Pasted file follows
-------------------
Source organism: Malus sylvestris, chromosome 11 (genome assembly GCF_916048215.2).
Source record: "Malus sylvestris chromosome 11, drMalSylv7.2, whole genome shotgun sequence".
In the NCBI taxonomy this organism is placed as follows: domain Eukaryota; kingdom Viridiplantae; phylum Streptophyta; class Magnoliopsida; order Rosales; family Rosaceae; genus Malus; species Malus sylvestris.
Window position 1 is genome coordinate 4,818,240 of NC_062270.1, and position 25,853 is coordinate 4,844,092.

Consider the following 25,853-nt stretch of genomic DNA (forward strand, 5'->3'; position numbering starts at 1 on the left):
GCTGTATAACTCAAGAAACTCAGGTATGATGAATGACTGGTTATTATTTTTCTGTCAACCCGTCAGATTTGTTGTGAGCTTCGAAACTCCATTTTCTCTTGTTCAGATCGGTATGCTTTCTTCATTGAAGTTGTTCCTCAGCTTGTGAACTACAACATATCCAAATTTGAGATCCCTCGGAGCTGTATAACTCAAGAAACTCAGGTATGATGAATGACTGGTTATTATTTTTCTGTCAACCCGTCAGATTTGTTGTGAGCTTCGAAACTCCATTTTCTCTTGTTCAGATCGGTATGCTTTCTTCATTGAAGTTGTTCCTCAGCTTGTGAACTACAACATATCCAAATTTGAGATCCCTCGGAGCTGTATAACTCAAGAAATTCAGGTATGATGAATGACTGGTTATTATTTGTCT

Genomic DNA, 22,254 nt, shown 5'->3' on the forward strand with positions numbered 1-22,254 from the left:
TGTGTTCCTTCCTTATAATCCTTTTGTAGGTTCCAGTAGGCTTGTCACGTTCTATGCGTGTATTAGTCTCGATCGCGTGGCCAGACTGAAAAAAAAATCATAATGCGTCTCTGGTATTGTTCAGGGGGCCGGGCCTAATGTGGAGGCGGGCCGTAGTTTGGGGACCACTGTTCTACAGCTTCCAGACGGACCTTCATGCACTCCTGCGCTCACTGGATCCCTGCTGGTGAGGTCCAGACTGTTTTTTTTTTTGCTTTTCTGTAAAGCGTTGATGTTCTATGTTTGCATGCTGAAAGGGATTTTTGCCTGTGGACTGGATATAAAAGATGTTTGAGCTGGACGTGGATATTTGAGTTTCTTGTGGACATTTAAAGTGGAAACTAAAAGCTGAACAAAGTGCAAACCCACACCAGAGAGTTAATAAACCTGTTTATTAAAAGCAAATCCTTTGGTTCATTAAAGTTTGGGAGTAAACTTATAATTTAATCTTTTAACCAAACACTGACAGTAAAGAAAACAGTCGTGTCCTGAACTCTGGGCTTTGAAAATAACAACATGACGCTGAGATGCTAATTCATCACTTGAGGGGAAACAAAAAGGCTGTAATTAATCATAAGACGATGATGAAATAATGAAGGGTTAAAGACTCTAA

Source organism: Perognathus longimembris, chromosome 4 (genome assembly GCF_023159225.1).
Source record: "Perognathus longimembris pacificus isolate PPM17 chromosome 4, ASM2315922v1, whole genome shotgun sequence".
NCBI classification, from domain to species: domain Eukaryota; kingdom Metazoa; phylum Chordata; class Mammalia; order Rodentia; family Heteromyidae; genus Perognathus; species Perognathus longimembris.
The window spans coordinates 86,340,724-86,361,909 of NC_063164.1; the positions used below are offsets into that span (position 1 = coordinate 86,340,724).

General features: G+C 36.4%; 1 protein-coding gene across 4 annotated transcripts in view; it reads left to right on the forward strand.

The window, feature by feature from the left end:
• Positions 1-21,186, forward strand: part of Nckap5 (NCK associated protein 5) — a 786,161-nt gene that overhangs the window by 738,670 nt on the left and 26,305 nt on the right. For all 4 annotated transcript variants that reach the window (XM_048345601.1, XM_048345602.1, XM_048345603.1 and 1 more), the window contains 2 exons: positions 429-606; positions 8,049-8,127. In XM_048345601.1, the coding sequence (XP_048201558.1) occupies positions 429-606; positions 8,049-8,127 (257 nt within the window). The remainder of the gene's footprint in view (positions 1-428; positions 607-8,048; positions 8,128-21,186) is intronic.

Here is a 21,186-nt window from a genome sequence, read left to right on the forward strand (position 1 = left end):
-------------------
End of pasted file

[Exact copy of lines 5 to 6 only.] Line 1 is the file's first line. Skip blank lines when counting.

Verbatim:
Consider the following 25,853-nt stretch of genomic DNA (forward strand, 5'->3'; position numbering starts at 1 on the left):
GCTGTATAACTCAAGAAACTCAGGTATGATGAATGACTGGTTATTATTTTTCTGTCAACCCGTCAGATTTGTTGTGAGCTTCGAAACTCCATTTTCTCTTGTTCAGATCGGTATGCTTTCTTCATTGAAGTTGTTCCTCAGCTTGTGAACTACAACATATCCAAATTTGAGATCCCTCGGAGCTGTATAACTCAAGAAACTCAGGTATGATGAATGACTGGTTATTATTTTTCTGTCAACCCGTCAGATTTGTTGTGAGCTTCGAAACTCCATTTTCTCTTGTTCAGATCGGTATGCTTTCTTCATTGAAGTTGTTCCTCAGCTTGTGAACTACAACATATCCAAATTTGAGATCCCTCGGAGCTGTATAACTCAAGAAATTCAGGTATGATGAATGACTGGTTATTATTTGTCT